Sunday, October 23, 2016

Case of the Week 419

This week's case was generously donated by Dr. Steve Jenkins. The object below was seen in a wet prep of semen. Identification?

17 comments:

Yasir Alruwaili said...

Trichomonas vaginalis after romantic night?

Anthony Rochester said...

Yeah I would have thought Trichomonas as well

Anonymous said...

Yes, given the source of the specimen being semen, the identification of trichomonas vaginalis would be the choice. Just one thing, men can be infected too and the patient must have acquired the flagelate from one or more partners.

Florida Fan

Anonymous said...

Trichomonas vaginalis

Wan Hafiz

Muharib Alruwaili said...

According to type of specimen and this nice jerky movement, it is most likely to be Trichomams Vaginalis

Dario Campese said...

trichomonas vaginalis

Anonymous said...

If this is trichomonas, then it is one wild lookin’ trichomonas.

1. Trichomonas vaginalis doesn’t have that many “flagella.” This specimen has far too many “flagella”. Trich only has five total, four on one end, and one on the other. The four grouped flagella come out at a single point and not all over the place like this specimen.

2. Trich also as an undulating membrane, this video is hard to tell but it looks absent in this specimen.

3. Trich’s motility is all over the place, herky-jerky, this specimen seems to be flowing all in the same direction.

4. I wish a size was posted, but my hunch is that this is too large for a trich.

5. Trich is usually more rounded, or at least pear shaped. This specimen looks more elongated than a trich.

6. I have learned on Bobbie’s Blog that if it walks like duck, quacks like a duck, it just might be a zebra ;-)

My ID is ciliated epithelial cell (No parasite found). Or, a co-worker of mine said it kinda looks like an octopus, so maybe a new parasite Octomonas vaginalis?

Michigan Micro

Anonymous said...

Michigan Micro:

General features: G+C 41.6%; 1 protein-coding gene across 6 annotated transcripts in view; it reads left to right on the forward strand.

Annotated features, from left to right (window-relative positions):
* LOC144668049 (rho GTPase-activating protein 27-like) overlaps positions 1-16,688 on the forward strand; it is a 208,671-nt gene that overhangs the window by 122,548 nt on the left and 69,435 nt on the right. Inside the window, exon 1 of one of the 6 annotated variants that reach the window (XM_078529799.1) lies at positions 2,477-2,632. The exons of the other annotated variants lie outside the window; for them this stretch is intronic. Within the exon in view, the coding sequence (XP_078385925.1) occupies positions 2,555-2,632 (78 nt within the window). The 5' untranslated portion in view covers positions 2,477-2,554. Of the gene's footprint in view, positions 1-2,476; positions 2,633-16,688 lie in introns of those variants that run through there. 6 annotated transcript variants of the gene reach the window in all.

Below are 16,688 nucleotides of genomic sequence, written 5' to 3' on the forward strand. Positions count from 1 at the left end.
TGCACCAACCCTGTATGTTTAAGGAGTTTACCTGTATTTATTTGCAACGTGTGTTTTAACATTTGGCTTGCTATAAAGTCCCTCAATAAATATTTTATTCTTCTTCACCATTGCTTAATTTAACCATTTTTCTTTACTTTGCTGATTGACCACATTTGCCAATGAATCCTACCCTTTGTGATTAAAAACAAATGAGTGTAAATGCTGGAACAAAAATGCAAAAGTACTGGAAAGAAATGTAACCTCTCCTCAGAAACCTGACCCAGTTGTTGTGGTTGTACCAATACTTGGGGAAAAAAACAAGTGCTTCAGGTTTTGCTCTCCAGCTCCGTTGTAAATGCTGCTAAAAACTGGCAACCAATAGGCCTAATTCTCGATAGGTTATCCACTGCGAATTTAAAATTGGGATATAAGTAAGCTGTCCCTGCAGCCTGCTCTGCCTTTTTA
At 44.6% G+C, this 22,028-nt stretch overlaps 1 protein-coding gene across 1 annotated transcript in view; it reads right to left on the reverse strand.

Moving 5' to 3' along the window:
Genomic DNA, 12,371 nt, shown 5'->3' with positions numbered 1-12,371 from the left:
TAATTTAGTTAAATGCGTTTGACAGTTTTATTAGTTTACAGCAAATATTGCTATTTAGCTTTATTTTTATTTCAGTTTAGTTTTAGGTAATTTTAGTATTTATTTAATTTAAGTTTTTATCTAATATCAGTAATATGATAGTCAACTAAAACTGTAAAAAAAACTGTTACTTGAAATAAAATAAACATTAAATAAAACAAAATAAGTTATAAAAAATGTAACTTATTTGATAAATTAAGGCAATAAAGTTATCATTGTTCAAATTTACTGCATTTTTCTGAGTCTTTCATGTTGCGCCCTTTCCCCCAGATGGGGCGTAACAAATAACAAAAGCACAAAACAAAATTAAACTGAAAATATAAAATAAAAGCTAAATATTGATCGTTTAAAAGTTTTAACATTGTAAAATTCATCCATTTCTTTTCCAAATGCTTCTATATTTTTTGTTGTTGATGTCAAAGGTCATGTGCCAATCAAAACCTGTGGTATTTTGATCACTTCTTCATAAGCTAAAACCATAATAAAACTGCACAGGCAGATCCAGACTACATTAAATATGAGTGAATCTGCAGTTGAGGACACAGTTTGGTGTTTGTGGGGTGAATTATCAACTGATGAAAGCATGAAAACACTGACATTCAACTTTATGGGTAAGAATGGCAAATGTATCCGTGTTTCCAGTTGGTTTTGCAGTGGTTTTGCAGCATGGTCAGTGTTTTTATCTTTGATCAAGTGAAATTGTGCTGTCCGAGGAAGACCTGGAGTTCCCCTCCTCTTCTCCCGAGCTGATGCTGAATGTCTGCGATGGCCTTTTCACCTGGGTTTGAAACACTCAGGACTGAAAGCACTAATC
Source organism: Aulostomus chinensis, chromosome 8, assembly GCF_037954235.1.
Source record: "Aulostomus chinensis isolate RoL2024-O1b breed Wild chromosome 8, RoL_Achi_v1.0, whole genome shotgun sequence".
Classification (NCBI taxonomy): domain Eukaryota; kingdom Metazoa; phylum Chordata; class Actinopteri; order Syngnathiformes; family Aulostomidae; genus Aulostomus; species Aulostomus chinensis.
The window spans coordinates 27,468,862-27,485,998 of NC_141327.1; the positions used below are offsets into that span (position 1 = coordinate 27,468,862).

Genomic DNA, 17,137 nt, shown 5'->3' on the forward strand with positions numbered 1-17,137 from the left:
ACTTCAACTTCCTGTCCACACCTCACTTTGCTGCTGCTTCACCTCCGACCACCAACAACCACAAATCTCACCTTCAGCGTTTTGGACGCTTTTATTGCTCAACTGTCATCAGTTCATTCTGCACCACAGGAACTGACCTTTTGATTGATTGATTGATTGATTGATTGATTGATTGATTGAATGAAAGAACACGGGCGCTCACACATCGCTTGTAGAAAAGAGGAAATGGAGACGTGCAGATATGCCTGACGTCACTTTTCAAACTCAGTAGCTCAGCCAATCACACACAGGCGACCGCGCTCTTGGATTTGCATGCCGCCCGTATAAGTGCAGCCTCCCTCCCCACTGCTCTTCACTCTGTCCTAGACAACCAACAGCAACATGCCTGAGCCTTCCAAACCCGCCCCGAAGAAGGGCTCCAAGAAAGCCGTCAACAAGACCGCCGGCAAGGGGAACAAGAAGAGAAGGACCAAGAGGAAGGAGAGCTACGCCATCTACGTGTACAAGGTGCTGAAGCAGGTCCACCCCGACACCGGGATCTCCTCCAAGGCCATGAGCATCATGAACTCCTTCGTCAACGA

Your points make sense. On second look, it may not be Trichomonas after all. Let's see what Dr. Pritt is going to give us as the answer.
At least we can learn a few more interesting things.
"Errare humanum est".

Florida Fan

Anthony Rochester said...

Do ciliated epithelial cells move around like that when not attached? And where could it have come from?

Anonymous said...

@Anthony - Yes, as far as I know they will still "swim" around even when detached. And for a possible location... that is a good question. I don't know human anatomy well enough to say where ciliated cells are located. All I know is that this specimen would be a crazy looking Trich if that is the correct ID. Like Florida Fans says, we will have to wait and see what Dr. Pritt has to say.

Michigan Micro

CarolVA said...

Could it be Pthirus pubis?

Anthony Rochester said...

I searched youtube for ciliated epithelial cell and there were videos of these cells wiggling away like this, only faster. I reckon that's what it is. The main place in the body to find these would be the trachea, and as far as I know, not any part of the genital tract, male or female. I could be wrong though. Curious to see the answer..

Anthony Rochester said...

Hang on, the uterine/fallopian tubes have ciliated cells...

Yasir Alruwaili said...

Maybe it is just a Trichomonas wearing its octopus Halloween costume:)

It may be right that it does not look as the usual T. vaginalis but this wet prep looks so bubbly and that why it is not clear to determine if this is T. vaginalis or not especially with the lack of the patient history.
Epithelial cell is much bigger with a very obvious nucleus. If it is ciliated then the cilia should be all around the cell, here we see only a part of it has cilia.
Try to watch the video on Youtube but change the speed of the video from 1 to 0.25, a few cilia will be seen there but they move quite fast.

Anonymous said...

If you look at Case 369 from almost exactly a year ago it is the same thing. (I knew I saw this before). Case 369 was from a respiratory specimen - bronch lavage. So, much different site, but it looks very similar.

Michigan Micro

Anthony Rochester said...

Yasir, why should cilia be all around the cell? e.g. in the trachea, the epithelial cells are stuck to the basement membrane and to each other side by side, so only 1 side has the cilia to move mucus up and out.
As for size - a squamous epithelial cell would be bigger and flatter, but this isn't one of those, and we don't have any size reference.

Yasir Alruwaili said...

Anthony, I meant if this organism is a ciliated in general like a bacterium or another pathogen, we used to see cilia all around, flagella are usually on one side or two opposite sides.
This is a semen sample,(from a man,) so I don't think there will be any type of ciliated epithelial cell since they mostly found in respiratory or female reproductive system. The big question for me is if this is a Trichomonas, do we really need to do a semen analysis to detect it? Would not a urine sample be enough? Or is it just by accident?